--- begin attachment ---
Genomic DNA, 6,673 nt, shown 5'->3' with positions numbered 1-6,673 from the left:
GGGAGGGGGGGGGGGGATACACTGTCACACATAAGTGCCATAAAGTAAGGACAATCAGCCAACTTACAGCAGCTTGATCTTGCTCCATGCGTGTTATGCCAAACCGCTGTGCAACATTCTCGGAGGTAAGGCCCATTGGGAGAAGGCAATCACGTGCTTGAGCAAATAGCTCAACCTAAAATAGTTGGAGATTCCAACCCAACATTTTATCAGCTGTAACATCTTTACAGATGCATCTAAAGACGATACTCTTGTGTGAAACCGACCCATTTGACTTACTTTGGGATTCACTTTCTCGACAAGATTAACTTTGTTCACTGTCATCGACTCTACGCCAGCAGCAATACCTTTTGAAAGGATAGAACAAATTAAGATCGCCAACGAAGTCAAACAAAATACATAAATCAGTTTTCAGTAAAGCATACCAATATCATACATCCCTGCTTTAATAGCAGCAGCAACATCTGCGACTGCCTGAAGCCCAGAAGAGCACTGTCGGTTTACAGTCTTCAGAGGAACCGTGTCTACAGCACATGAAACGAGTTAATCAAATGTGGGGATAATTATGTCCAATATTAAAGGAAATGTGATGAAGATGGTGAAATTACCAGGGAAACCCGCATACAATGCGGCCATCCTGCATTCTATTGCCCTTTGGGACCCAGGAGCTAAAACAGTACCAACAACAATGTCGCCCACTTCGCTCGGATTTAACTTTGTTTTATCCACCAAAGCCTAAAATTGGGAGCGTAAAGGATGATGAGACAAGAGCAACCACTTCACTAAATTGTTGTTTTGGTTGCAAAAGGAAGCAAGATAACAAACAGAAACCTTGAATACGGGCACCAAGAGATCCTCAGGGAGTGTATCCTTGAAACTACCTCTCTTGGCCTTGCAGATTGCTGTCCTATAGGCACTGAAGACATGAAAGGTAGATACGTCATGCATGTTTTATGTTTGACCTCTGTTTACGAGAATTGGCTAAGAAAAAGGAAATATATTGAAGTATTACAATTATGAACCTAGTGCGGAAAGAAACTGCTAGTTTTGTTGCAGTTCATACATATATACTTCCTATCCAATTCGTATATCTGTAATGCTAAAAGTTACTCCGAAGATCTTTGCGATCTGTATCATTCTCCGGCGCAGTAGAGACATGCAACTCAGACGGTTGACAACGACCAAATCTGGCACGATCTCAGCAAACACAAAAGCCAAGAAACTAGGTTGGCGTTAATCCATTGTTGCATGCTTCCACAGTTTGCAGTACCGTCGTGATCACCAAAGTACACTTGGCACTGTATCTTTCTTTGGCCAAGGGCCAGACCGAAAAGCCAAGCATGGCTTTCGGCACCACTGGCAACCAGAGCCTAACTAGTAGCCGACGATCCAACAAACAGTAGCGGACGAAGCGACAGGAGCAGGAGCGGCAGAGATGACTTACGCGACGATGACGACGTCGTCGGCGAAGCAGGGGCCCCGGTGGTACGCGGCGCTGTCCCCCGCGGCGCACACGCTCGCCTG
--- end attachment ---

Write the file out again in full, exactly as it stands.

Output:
Genomic DNA, 6,673 nt, shown 5'->3' with positions numbered 1-6,673 from the left:
GGGAGGGGGGGGGGGGATACACTGTCACACATAAGTGCCATAAAGTAAGGACAATCAGCCAACTTACAGCAGCTTGATCTTGCTCCATGCGTGTTATGCCAAACCGCTGTGCAACATTCTCGGAGGTAAGGCCCATTGGGAGAAGGCAATCACGTGCTTGAGCAAATAGCTCAACCTAAAATAGTTGGAGATTCCAACCCAACATTTTATCAGCTGTAACATCTTTACAGATGCATCTAAAGACGATACTCTTGTGTGAAACCGACCCATTTGACTTACTTTGGGATTCACTTTCTCGACAAGATTAACTTTGTTCACTGTCATCGACTCTACGCCAGCAGCAATACCTTTTGAAAGGATAGAACAAATTAAGATCGCCAACGAAGTCAAACAAAATACATAAATCAGTTTTCAGTAAAGCATACCAATATCATACATCCCTGCTTTAATAGCAGCAGCAACATCTGCGACTGCCTGAAGCCCAGAAGAGCACTGTCGGTTTACAGTCTTCAGAGGAACCGTGTCTACAGCACATGAAACGAGTTAATCAAATGTGGGGATAATTATGTCCAATATTAAAGGAAATGTGATGAAGATGGTGAAATTACCAGGGAAACCCGCATACAATGCGGCCATCCTGCATTCTATTGCCCTTTGGGACCCAGGAGCTAAAACAGTACCAACAACAATGTCGCCCACTTCGCTCGGATTTAACTTTGTTTTATCCACCAAAGCCTAAAATTGGGAGCGTAAAGGATGATGAGACAAGAGCAACCACTTCACTAAATTGTTGTTTTGGTTGCAAAAGGAAGCAAGATAACAAACAGAAACCTTGAATACGGGCACCAAGAGATCCTCAGGGAGTGTATCCTTGAAACTACCTCTCTTGGCCTTGCAGATTGCTGTCCTATAGGCACTGAAGACATGAAAGGTAGATACGTCATGCATGTTTTATGTTTGACCTCTGTTTACGAGAATTGGCTAAGAAAAAGGAAATATATTGAAGTATTACAATTATGAACCTAGTGCGGAAAGAAACTGCTAGTTTTGTTGCAGTTCATACATATATACTTCCTATCCAATTCGTATATCTGTAATGCTAAAAGTTACTCCGAAGATCTTTGCGATCTGTATCATTCTCCGGCGCAGTAGAGACATGCAACTCAGACGGTTGACAACGACCAAATCTGGCACGATCTCAGCAAACACAAAAGCCAAGAAACTAGGTTGGCGTTAATCCATTGTTGCATGCTTCCACAGTTTGCAGTACCGTCGTGATCACCAAAGTACACTTGGCACTGTATCTTTCTTTGGCCAAGGGCCAGACCGAAAAGCCAAGCATGGCTTTCGGCACCACTGGCAACCAGAGCCTAACTAGTAGCCGACGATCCAACAAACAGTAGCGGACGAAGCGACAGGAGCAGGAGCGGCAGAGATGACTTACGCGACGATGACGACGTCGTCGGCGAAGCAGGGGCCCCGGTGGTACGCGGCGCTGTCCCCCGCGGCGCACACGCTCGCCTG